I was a bit disappointed in the deaths of certain characters {don’t want to spoil it for those of you who haven’t read the trilogy yet}, but believe they were necessary to the plot. Also I wish that the characters of Coin and Boggs were more developed. I kind of felt like I was just thrown into book 3 without much set up. Since I had waited almost a month between reading Catching Fire and Mockingjay, there were a few times that my tired mommy brain couldn’t figure out what was going on from the previous storyline.

I really liked the ending and believed that Katness chose the right boy for her {again, I don’t want to spoil it}.

Excerpts from the book: 

I begin to fully understand the lengths to which people have gone to protect me. What I mean to the rebels. My ongoing struggle against the Capitol, which has so often felt like a solitary journey, has not been undertaken alone. I have had thousands upon thousands of people from the districts at my side. I was their Mockingjay long before I accepted the role.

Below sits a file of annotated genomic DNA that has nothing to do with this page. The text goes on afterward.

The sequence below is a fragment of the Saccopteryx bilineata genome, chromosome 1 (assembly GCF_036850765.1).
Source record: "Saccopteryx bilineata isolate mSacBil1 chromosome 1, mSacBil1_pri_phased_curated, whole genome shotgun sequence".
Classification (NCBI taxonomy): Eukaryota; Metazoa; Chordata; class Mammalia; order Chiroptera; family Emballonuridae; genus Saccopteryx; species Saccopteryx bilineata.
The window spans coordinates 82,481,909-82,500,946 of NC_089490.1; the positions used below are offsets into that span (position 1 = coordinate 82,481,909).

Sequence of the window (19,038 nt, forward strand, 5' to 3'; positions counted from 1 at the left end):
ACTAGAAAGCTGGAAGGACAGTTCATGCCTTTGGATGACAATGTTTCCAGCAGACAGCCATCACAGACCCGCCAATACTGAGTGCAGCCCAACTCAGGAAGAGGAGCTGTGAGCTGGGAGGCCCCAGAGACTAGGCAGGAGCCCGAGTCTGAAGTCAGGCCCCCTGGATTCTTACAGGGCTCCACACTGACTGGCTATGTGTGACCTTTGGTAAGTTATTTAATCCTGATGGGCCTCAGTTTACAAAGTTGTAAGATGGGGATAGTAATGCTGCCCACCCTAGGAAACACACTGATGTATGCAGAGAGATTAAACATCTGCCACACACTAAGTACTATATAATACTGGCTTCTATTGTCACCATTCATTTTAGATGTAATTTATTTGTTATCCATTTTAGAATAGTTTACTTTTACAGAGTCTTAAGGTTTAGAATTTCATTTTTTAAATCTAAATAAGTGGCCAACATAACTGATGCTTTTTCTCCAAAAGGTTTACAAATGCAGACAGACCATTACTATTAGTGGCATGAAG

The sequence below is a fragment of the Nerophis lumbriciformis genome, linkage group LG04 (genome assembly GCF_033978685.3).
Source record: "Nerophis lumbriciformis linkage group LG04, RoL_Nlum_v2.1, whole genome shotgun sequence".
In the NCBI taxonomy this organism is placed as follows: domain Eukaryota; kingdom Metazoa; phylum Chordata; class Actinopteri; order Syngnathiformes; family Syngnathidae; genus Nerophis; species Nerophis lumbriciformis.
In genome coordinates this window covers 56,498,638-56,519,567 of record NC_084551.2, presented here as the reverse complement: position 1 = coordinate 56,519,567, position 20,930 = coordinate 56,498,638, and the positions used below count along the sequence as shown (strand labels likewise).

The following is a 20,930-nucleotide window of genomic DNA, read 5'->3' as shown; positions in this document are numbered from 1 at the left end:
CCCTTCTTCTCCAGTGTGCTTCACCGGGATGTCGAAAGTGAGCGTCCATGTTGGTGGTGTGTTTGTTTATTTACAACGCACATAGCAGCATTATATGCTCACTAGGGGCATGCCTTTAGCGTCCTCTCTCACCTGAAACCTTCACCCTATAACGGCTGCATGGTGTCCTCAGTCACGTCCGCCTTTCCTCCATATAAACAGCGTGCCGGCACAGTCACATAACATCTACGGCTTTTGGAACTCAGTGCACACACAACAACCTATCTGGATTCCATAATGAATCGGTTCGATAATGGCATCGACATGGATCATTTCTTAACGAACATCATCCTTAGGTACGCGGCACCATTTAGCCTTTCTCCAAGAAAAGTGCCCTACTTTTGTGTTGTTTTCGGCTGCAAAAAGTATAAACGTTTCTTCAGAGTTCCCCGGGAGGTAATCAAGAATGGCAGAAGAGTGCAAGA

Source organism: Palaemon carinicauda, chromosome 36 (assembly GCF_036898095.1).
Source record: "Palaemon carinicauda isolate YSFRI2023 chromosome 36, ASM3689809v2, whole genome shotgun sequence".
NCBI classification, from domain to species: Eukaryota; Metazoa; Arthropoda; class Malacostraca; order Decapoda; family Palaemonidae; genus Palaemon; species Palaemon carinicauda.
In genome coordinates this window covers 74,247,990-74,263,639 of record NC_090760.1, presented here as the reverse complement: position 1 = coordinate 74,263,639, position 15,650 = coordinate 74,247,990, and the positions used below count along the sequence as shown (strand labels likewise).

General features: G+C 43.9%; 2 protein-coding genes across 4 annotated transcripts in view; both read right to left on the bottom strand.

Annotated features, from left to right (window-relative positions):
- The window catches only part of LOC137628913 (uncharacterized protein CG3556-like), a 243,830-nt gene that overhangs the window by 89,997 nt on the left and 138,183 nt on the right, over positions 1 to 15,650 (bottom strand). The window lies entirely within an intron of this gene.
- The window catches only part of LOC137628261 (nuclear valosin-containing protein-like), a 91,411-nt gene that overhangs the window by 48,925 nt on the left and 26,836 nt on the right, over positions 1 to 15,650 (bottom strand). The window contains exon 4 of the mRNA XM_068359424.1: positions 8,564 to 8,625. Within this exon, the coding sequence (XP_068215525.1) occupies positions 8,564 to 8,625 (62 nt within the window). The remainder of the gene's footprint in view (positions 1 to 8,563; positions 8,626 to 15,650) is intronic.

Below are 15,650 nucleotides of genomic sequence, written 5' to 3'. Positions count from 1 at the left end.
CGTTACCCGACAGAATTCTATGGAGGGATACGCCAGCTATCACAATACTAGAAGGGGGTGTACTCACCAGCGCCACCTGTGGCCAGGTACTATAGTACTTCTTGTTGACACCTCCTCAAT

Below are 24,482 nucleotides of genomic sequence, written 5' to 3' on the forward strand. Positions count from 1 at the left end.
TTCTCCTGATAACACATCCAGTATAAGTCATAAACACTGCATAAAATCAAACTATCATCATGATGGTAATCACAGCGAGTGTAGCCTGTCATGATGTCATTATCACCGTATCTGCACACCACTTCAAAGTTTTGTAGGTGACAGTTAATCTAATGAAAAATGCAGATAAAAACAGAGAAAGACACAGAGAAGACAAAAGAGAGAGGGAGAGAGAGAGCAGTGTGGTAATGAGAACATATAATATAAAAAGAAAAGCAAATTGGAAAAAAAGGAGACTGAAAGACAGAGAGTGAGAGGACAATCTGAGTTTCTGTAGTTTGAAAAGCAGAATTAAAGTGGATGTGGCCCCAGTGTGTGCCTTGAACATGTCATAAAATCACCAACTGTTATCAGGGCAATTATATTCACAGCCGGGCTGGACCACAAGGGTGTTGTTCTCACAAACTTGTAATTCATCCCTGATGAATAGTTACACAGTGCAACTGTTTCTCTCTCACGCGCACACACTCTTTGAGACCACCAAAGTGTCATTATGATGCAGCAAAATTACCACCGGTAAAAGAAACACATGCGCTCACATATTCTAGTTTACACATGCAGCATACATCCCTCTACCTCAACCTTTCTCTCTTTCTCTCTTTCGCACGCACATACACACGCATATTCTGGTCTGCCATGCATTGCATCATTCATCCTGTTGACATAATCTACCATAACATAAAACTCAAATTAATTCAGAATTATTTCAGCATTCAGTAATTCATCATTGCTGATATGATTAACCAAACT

I’m sick of people lying to me for my own good. Because really it’s mostly for their own good.

“That’s why I killed Cato…and he killed Thresh…and he killed Clove…and she tried to kill me. It just goes around and around, and who wins? Not us. Not the districts. Always the Capitol. But I’m tired of being a piece in their Games.”
 
Am I really that cold and calculating? Gale didn’t say, “Katniss will pick whoever it will break her heart to give up,” or even “whoever she can’t live without.” Those would have implied I was motivated by a kind of passion. But my best friend predicts I will choose the person who I think I “can’t survive without.”